In their two articles “Macklin opts for luxury in Aurukun” on 26 March and “Aurukun boat barbecue leaves a sour taste” on 27 March The Australian chose to portray Aurukun Wetland Charters in a negative light. This was clearly an opportunity to report on something positive and instead was simply a headline grab.
Aurukun Wetland Charters applauds Minister Jenny Macklin for taking the time to visit and support a fledgling Indigenous tourism enterprise.
The $680 per night charge advertised for the boat includes three meals, all snacks as well as numerous full day activities undertaken with the local Indigenous people, such as story place walks and talks, traditional food preparation, honey gathering and bush walks. The vessel also journeys along the multitude of waterways of the Aurukun Wetlands. In this case it didn’t pick up the anchor and go anywhere. The $150 that the minister and her party did pay represents fair value for providing dinner and one night’s accommodation.
Aurukun Wetland Charters is receiving immense support from the tourism industry with companies such as Qantas Holidays, Infinity Holidays, Sunlover Holidays, Conservation Volunteers, Oddyssey Travel, Wild Earth Adventures, Abercrombie and Kent as well as numerous Inbound Tour Operators and overseas wholesalers having put Aurukun Wetland Charters in their brochures and selling this unique Indigenous Australian experience. For all those Australians who have never had the good fortune to interact with some of the most traditional Aboriginal people in the country this is a truly meaningful opportunity.
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The Australian’s latest negative story mentions that two Indigenous people attended the BBQ aboard the MV Pikkuw. What it doesn’t mention is that both are the Traditional Owners and directors of the Aurukun Wetland Charters operation and were the hosts of the dinner function. Other community leaders and members had the opportunity to meet the minister and express their views. They had spent all afternoon and some of the next morning in meetings and consultations with the Government delegation.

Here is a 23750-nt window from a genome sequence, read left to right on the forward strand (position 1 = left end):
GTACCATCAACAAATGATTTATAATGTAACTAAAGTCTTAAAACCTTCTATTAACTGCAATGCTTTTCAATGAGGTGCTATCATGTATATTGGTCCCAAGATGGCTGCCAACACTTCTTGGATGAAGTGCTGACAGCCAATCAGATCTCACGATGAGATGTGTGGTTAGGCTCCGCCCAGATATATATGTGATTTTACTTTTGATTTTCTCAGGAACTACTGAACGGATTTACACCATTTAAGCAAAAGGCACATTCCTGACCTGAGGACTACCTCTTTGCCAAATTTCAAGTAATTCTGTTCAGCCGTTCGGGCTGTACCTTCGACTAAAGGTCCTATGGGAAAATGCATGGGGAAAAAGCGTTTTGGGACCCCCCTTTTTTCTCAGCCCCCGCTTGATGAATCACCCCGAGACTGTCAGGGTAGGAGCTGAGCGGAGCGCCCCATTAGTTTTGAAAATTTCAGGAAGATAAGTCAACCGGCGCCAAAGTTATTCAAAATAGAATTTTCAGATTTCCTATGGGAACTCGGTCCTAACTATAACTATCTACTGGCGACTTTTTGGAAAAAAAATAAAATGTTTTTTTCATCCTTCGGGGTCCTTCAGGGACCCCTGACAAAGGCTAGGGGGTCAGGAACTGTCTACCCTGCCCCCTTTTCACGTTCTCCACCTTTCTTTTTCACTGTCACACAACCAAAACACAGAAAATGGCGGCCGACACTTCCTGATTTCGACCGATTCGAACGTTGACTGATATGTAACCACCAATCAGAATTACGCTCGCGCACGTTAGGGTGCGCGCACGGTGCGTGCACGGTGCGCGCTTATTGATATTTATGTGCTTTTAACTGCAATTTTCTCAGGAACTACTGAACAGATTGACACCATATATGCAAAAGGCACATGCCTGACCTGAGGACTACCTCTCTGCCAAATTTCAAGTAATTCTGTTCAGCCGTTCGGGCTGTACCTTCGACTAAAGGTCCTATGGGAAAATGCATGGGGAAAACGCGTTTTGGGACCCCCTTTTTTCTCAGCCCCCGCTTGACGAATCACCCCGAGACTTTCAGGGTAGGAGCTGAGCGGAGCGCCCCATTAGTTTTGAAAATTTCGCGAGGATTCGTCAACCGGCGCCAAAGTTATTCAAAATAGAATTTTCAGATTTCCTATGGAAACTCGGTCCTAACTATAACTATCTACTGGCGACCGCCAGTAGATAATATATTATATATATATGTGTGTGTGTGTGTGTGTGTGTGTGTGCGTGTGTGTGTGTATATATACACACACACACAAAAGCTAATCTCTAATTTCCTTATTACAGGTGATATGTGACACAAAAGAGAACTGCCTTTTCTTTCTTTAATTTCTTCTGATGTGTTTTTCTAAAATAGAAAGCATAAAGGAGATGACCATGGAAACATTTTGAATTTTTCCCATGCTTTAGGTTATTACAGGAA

Gina Castelain, the person referred to in the article as having grown up in Cairns and spent much of her life in Melbourne is in fact, a role model for Aboriginal people in all of Australia. Gina, 22-years-old, is a member of the Western Cape Communities Trust — Southern Sub-Regional Trust Pty. Ltd., and a director of Aurukun Wetland Charters Ltd., and Aurukun Earthmoving Pty Ltd. These are businesses owned by a group of Traditional Owners of Aurukun — Gina’s people.
She is also a director of Wik Projects Ltd, a newly formed organization with a vision for the future that marries education for the children and businesses for them to come home to. She is a champion of the concept of an Orbital society for Aboriginal people, and is an example of a young Aboriginal person who left her community to get a good education. After studying for a Masters Degree in Leadership and Organisational Development she now spends all of her time working on the development of an educational and economic future for her people.
Gina Castelain said, “This is typical mis-reporting by mainstream white media. We’ve moved on long ago and you should too. I was there and I expect the other journalists are now flinching at the attitude taken by The Australian’s reporter during this visit.”